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beginning access with father, is it hard?

(19 Posts)
WelshCat Sun 12-Jun-11 21:38:14

just a quick post. just started access with 10 month old DS, his father only just met him, all is going well as far as being polite and everyone saying the right things. except, EXP just text me say he told his mum she could see DS on his birthday. i obvs think its a bit hasty, as he only just met DS himself. i dont wanna end up fighting with EXP again, but is it always hard coming to compromise/agreements when access is started? does it get better? and will he ever accept that i do sort of have the final word? ugh. anyone with a similar experience feel free to comment!

PinkCarBlueCar Sun 12-Jun-11 22:25:46

Would it be possible for EXP's mum to see DS for a few hours in either the morning or afternoon of his birthday?

With the best will in the world, your DS will neither know nor care that it's his first birthday. OTO, it would be nice in the future that he can see that both sides of his family saw him that day.

It is hard, and although it doesn't necessarily get easier (sorry), you do get better at dealing with it, iyswim.

WelshCat Mon 13-Jun-11 11:58:58

erm, with all due respect my reasons for not letting DS see that side of his family yet is coz i want to make sure EXP is sticking around. he stands to lose his father as it is, i dont want him to have to lose a whole family worth of people if/when EXP decides to eff off again.

and my family are the ones who have been raising DS, so his birthday is gonna be a day for him to spend with those he knows and loves. and although he may not know it is his birthday he will have a better time around said people, than being thrust into a room full of strangers all clammering to hold and fuss him.

Its my opinion that its in DS's best interest to be introduced to all this new stuff gradually and fairly. and the fact that EXP has suddenly decided to be a father doesnt give him the right to make plans for DS without consulting me first.

BooyHoo Mon 13-Jun-11 12:03:07

why do you get the final word? he is his parent just as much as you are. who says you get more of a say?

cuteboots Mon 13-Jun-11 12:39:47

welshcat- Agree totally with you. My little boy didnt see his dad for about 3 years as the guy was a bit of a selfish person and was more into ignoring him and letting him down. Hes been back on the scene since last september but I only allowed other family from his side into the picture once I knew he was going to stick around. I think with time you may be able to relax a bit more but it is still hard. I hope you manage to sort it out though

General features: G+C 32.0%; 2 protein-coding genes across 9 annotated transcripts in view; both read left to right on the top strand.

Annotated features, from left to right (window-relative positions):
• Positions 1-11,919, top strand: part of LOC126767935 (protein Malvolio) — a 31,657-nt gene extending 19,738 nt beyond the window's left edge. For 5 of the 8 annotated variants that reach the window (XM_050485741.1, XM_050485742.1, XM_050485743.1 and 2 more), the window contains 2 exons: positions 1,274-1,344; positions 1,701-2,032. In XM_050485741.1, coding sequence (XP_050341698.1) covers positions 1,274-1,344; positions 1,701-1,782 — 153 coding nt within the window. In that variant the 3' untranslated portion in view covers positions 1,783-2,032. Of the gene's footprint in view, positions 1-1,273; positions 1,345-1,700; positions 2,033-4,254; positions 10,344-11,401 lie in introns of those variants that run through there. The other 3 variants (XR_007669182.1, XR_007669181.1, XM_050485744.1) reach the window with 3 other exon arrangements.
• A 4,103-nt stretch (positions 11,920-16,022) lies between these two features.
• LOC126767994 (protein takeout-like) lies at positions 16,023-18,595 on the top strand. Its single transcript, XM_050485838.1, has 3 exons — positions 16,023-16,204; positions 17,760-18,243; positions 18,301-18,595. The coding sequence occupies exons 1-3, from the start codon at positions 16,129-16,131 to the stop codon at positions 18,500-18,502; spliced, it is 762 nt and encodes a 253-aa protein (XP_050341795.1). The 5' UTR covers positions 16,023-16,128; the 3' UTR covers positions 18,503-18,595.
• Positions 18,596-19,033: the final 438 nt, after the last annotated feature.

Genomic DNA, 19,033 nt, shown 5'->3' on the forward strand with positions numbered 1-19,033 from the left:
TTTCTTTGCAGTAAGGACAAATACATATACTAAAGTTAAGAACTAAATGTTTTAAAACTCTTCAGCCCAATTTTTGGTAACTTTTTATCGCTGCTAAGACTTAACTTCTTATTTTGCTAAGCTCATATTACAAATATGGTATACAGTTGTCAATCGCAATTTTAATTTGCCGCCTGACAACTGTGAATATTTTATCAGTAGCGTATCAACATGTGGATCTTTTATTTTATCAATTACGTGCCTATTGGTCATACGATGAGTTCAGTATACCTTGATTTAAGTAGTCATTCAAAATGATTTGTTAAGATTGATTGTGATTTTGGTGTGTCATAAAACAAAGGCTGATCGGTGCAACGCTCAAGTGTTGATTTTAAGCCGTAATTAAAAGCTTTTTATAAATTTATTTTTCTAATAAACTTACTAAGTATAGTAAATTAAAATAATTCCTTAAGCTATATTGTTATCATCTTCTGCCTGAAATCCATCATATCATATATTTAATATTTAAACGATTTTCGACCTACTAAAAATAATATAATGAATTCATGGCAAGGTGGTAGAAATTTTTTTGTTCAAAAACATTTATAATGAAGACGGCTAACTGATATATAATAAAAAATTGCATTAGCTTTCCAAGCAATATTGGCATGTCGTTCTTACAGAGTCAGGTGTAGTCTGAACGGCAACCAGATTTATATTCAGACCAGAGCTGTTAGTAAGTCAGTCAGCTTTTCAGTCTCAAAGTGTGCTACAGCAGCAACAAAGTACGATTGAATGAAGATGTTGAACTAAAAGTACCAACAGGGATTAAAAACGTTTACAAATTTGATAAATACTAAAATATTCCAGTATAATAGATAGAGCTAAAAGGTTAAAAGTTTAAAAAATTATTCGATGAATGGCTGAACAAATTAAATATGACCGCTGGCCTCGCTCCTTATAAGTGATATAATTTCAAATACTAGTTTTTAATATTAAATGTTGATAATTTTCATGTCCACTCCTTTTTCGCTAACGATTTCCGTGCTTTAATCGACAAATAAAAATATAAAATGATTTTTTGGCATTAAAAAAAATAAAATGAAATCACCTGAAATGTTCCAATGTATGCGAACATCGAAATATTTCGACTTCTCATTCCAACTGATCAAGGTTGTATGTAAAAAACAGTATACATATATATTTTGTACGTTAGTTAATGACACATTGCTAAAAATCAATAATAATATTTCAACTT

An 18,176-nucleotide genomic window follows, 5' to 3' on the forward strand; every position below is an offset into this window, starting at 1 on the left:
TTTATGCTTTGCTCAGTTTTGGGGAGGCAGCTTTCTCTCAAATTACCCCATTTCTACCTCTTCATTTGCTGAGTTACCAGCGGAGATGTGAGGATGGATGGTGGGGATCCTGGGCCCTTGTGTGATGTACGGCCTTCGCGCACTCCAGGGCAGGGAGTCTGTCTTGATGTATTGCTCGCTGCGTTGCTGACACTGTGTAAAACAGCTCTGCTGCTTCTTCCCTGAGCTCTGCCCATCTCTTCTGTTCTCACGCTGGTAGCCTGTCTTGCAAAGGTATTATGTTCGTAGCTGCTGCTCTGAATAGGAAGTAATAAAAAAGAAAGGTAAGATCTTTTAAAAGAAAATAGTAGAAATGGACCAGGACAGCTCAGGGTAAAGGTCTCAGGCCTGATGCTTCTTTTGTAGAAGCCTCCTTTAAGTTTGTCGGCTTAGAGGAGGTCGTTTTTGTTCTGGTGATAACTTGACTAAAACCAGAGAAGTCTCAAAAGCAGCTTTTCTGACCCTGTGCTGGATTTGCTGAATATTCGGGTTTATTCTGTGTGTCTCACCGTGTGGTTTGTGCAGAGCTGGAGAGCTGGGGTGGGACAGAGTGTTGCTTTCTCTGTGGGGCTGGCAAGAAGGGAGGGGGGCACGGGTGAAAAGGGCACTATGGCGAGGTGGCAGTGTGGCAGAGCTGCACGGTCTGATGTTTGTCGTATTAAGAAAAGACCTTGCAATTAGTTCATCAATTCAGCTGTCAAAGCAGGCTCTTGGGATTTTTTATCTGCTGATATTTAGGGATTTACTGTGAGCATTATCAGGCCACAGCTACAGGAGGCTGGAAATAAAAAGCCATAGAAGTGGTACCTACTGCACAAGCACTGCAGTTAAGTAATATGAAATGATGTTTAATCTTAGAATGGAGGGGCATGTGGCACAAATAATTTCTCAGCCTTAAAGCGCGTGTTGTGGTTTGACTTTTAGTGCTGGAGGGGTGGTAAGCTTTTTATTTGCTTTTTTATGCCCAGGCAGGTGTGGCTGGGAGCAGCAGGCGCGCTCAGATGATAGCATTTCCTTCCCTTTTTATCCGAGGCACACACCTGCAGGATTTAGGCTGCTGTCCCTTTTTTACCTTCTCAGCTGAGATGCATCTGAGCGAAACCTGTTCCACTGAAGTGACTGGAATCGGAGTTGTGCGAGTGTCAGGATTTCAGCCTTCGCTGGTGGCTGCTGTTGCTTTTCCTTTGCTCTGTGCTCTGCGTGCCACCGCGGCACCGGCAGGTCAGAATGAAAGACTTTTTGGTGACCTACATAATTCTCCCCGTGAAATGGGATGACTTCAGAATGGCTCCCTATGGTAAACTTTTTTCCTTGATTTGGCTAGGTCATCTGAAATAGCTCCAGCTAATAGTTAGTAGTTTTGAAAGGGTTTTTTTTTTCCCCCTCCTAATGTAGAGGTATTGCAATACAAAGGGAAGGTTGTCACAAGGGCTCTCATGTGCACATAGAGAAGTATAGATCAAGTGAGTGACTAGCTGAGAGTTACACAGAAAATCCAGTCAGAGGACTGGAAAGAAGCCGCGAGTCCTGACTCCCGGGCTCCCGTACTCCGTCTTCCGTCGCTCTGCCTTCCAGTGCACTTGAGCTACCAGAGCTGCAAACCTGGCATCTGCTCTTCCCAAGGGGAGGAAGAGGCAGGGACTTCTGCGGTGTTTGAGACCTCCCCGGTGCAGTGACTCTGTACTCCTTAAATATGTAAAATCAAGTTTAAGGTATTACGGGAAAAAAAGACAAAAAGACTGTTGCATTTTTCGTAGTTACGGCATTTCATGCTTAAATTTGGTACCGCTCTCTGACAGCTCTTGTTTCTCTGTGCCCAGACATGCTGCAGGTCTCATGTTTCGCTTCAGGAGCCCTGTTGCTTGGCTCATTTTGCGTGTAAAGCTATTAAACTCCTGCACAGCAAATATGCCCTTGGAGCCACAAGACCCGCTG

balia Mon 13-Jun-11 12:51:28

If you're not willing to compromise at all, then yes, it is going to be hard. You have a long, long road of shared but separate parenting ahead and even if the Dad here has behaved badly, you can't justify doing exactly what you want by saying he might leave again at some point. It's not the granny's fault, surely? I agree that long term arrangements need to be worked towards at the child's pace, but an hour on the birthday, or the day before or after if you have plans for the entire day wouldn't be too much, surely? Or perhaps you could invite her over to your gathering?

A little conciliation might go a long way to lessening any conflict and that certainly is in the interest of the child.

WelshCat Mon 13-Jun-11 22:07:33

i am willing to compromise. ffs he has only just turned up and seen DS a grand total of twice, hence my reluctance to shove him into a whole new family. and yes, i appreciate that IN THE FUTURE we will share parenting etc but considering the short time he has known his father he wont even be getting unsupervised access for at the very least a good few months, which is why i dont think he should be making promises to his family he cannot keep as it is not his decision where DS is every day.

and BooyHoo, i get the final word because of all of the above. someone who has met DS twice, whether related by blood or not, does not get to make decisions on his behalf.

Thanks cuteboots, you seem to understand where i am coming from. im not saying im not ever gonna allow contact with his family, just that i think EXP should be focusing on getting to know DS himself first.

Meglet Mon 13-Jun-11 22:14:13

Anyone who has only just met their DS at 10 months is not yet in a position to be a 50/50 parent. Once he's proved himself and is acting responsibly then he can share decisions. Hopefully you will both get to that stage in time.

It does sound positive that his grandma wants to see him but I don't blame you for not wanting to confuse your DS.

WelshCat Mon 13-Jun-11 22:22:03

thank you.

i am trying not to be unreasonable here, but i do have my doubts about pushing it all on DS so soon. the way i am approaching it is, if i got a new boyf, i would be very slow to let him do things like pick up DS, babysit him (lol, like never) etc, so i am trying to proceed with the similar caution, as to DS his father is a stranger.

saying that, obvs his father will get things quicker, coz hopefully he cares enough to spend time with and get to know DS.

BooyHoo Mon 13-Jun-11 22:27:25

"and BooyHoo, i get the final word because of all of the above. someone who has met DS twice, whether related by blood or not, does not get to make decisions on his behalf."

then why in your op did you say "will he ever accept that i do sort of have the final word?" implying that you intend to always have the final word no matter whether he sticks around or not?

WelshCat Mon 13-Jun-11 22:53:22

are you just on this thread to pick at little things i have said?

i am looking for helpful support tbh.

BooyHoo Mon 13-Jun-11 22:56:01

nope, i posted in response to your OP. you directed a post at me so i replied. i am questioning your attitude towards your EX and your son's right to have him as an equal parent. you haven't answered the question. support doesn't always come in the form of telling you what you want to hear.

WelshCat Mon 13-Jun-11 23:01:31

yes i know that. but i am not inclined to take the advice of somebody who thinks a man that has met ms DS twice has right to make decisions for him.

basically, i have custody, and he has access, so it will be my decision as to what specific arrangements are made, eg when he has overnights, what time he sees DS etc as DS lives with me and I am his main carer, so his access will revolve around DS's life and routine. Thats what i meant.

BooyHoo Mon 13-Jun-11 23:06:51